Date of Award
Doctor of Philosophy
Jana Morgan, Paul Gellert, Adrienne Smith
This study examines how financial deregulation and partisan politics shaped American market-based income distribution from 1914 to 2012 through a process called market conditioning. By using time-series data analysis, I access the effect of legislative and bureaucratic financial deregulation on market-based income concentration for the very wealthy. Then, I use process-tracing to determine why both political parties converged in the 1980s to support financial deregulation. I find financial deregulation does increase market-based income for top income earners, especially the top .01 percent. In addition, I determine that both parties were captured by neoliberal economic ideology and through the bureaucracy, shaped the financial free market in favor of the top income earners.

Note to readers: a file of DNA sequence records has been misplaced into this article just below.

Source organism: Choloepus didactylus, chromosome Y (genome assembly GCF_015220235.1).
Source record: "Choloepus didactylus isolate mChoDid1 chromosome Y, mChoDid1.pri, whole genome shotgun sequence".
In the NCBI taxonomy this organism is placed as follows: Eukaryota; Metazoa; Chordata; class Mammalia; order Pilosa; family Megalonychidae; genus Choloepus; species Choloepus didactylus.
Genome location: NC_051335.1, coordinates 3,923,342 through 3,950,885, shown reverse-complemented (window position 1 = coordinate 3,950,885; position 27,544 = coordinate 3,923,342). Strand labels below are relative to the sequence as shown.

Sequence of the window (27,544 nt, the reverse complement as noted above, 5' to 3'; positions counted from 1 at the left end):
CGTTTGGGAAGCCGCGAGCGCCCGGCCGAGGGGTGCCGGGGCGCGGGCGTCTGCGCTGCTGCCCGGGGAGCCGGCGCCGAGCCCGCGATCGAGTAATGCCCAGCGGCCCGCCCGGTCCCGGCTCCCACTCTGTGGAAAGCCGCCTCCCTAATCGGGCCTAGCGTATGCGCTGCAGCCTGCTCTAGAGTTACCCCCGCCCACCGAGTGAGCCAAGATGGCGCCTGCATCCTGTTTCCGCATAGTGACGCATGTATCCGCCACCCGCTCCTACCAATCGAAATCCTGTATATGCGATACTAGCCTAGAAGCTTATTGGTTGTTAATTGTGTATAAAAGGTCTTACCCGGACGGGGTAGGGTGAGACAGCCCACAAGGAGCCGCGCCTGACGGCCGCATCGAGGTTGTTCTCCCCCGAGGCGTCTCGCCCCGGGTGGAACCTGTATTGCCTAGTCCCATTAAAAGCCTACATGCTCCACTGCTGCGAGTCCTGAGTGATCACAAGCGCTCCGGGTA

Keller, Eric Reed, "Financial Deregulation, Income Inequality, and Partisan Politics from the Great War to the Great Recession. " PhD diss., University of Tennessee, 2015.